His sensual, fleshy object representations are rendered through a labor intensive and unique method. Instead of canvas, Sultan works on Masonite covered with 12 inch vinyl floor tiles. "He glues linoleum vinyl floor tile to plywood," explains art critic Michael Brenson in the New York Times, "then he covers the tile with tar. When it dries, he draws on it. In some places he scrapes the tar away and allows the tile to show through. Elsewhere, he cuts the tar away and fills in sections with plaster. The plaster and tile may or may not be painted. The color often retains the gloss and unnatural lushness of the Polaroid photographs Sultan takes after he decides the still life arrangement. The results are surprising and hip. The still lifes may not literally contain apples and oranges, but they do mix together very different, seemingly incompatible elements... Positive and negative, charred and pristine, ripeness and decay all nestle together..."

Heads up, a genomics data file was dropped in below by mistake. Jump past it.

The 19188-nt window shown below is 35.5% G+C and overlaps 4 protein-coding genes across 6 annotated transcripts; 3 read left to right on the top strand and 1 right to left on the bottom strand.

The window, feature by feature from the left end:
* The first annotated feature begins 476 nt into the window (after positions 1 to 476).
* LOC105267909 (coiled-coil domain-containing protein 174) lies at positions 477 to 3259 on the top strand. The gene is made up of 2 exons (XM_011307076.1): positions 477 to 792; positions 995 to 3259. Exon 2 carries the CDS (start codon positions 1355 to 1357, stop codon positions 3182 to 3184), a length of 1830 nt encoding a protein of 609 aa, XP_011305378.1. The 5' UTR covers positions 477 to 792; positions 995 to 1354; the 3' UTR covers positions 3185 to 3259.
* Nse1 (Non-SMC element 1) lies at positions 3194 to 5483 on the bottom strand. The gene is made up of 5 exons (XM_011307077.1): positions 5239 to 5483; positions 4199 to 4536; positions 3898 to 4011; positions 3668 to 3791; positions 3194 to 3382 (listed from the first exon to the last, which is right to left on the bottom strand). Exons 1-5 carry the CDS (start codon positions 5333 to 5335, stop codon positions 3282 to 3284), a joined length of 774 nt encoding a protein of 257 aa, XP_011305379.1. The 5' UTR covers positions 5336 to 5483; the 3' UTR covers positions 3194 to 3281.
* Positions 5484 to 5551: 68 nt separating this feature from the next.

Sultan's use of industrial materials in this way is striking and innovative, and Vivien Raynor has made this point in the New York Times stating that "Donald Sultan is descended from the Process artists of the late 1960's in that he makes art out of materials that are very much a part of contemporary life. Yet even as his coeval, Julian Schnabel, has cornered plates as a medium, Sultan seems to have been the first to work in tar, combining it with spackle and latex on a ground consisting of vinyl tiles attached to Masonite." It is through the use of these industrial materials, as well as through the deconstruction of his subjects into basic forms, that Sultan's paintings are enriching and elevating the still life tradition. He is exploring the medium further through techniques of gouging, sanding, and buffing to create flatness, depth, gloss, and texture. The paintings are made of the same materials as the building in which the viewer stands; the architecture participates in the paintings. Weighty and structured, they are minimal and expressionist at the same time, while his images contradict their common association with fragility. "Sultan pushes the boundaries of painting as he virtually sculpts the painting into pictures that are minimal but opulently rich," notes columnist R. Couri Hay, a former editor of Andy Warhol's Interview Magazine in his 2011 profile of Sultan for the Hamptons Magazine. The process of making these painting, suggests the New York Times, is technically so complex and, consequently, so painstakingly slow, that finishing "a single painting can take up to a month, so that Mr. Sultan's annual output is 12 to 18 paintings."